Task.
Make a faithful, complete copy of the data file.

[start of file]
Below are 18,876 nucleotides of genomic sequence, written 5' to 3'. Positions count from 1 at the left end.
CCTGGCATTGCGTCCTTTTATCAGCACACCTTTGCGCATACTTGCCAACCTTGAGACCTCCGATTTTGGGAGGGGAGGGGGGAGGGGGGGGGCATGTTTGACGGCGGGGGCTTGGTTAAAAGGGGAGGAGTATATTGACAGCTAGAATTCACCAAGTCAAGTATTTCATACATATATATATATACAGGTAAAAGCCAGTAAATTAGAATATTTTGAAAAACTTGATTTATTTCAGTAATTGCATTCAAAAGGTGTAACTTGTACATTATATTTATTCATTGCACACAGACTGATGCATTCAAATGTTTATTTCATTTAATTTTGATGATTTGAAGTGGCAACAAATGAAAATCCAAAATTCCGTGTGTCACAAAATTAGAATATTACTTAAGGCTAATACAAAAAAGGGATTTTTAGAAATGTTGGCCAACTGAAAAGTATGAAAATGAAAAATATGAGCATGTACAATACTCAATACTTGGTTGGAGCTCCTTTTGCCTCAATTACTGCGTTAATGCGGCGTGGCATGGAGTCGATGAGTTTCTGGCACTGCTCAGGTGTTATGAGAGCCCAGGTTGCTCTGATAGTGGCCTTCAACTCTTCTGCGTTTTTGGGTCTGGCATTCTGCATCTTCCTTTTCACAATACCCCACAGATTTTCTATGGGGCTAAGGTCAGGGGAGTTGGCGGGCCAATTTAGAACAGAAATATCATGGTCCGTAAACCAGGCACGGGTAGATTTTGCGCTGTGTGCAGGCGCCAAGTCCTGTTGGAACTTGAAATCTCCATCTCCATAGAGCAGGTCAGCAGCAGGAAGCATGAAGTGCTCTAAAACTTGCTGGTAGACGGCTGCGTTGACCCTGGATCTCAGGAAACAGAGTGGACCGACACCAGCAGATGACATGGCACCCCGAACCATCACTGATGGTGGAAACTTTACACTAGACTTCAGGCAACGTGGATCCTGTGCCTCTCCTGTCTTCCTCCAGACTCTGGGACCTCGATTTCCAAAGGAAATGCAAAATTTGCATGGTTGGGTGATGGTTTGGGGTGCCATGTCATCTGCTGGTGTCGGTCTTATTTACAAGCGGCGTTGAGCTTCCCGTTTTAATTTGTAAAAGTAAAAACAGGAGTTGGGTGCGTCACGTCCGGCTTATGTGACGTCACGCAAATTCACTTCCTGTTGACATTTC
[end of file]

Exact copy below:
Below are 18,876 nucleotides of genomic sequence, written 5' to 3'. Positions count from 1 at the left end.
CCTGGCATTGCGTCCTTTTATCAGCACACCTTTGCGCATACTTGCCAACCTTGAGACCTCCGATTTTGGGAGGGGAGGGGGGAGGGGGGGGGCATGTTTGACGGCGGGGGCTTGGTTAAAAGGGGAGGAGTATATTGACAGCTAGAATTCACCAAGTCAAGTATTTCATACATATATATATATACAGGTAAAAGCCAGTAAATTAGAATATTTTGAAAAACTTGATTTATTTCAGTAATTGCATTCAAAAGGTGTAACTTGTACATTATATTTATTCATTGCACACAGACTGATGCATTCAAATGTTTATTTCATTTAATTTTGATGATTTGAAGTGGCAACAAATGAAAATCCAAAATTCCGTGTGTCACAAAATTAGAATATTACTTAAGGCTAATACAAAAAAGGGATTTTTAGAAATGTTGGCCAACTGAAAAGTATGAAAATGAAAAATATGAGCATGTACAATACTCAATACTTGGTTGGAGCTCCTTTTGCCTCAATTACTGCGTTAATGCGGCGTGGCATGGAGTCGATGAGTTTCTGGCACTGCTCAGGTGTTATGAGAGCCCAGGTTGCTCTGATAGTGGCCTTCAACTCTTCTGCGTTTTTGGGTCTGGCATTCTGCATCTTCCTTTTCACAATACCCCACAGATTTTCTATGGGGCTAAGGTCAGGGGAGTTGGCGGGCCAATTTAGAACAGAAATATCATGGTCCGTAAACCAGGCACGGGTAGATTTTGCGCTGTGTGCAGGCGCCAAGTCCTGTTGGAACTTGAAATCTCCATCTCCATAGAGCAGGTCAGCAGCAGGAAGCATGAAGTGCTCTAAAACTTGCTGGTAGACGGCTGCGTTGACCCTGGATCTCAGGAAACAGAGTGGACCGACACCAGCAGATGACATGGCACCCCGAACCATCACTGATGGTGGAAACTTTACACTAGACTTCAGGCAACGTGGATCCTGTGCCTCTCCTGTCTTCCTCCAGACTCTGGGACCTCGATTTCCAAAGGAAATGCAAAATTTGCATGGTTGGGTGATGGTTTGGGGTGCCATGTCATCTGCTGGTGTCGGTCTTATTTACAAGCGGCGTTGAGCTTCCCGTTTTAATTTGTAAAAGTAAAAACAGGAGTTGGGTGCGTCACGTCCGGCTTATGTGACGTCACGCAAATTCACTTCCTGTTGACATTTC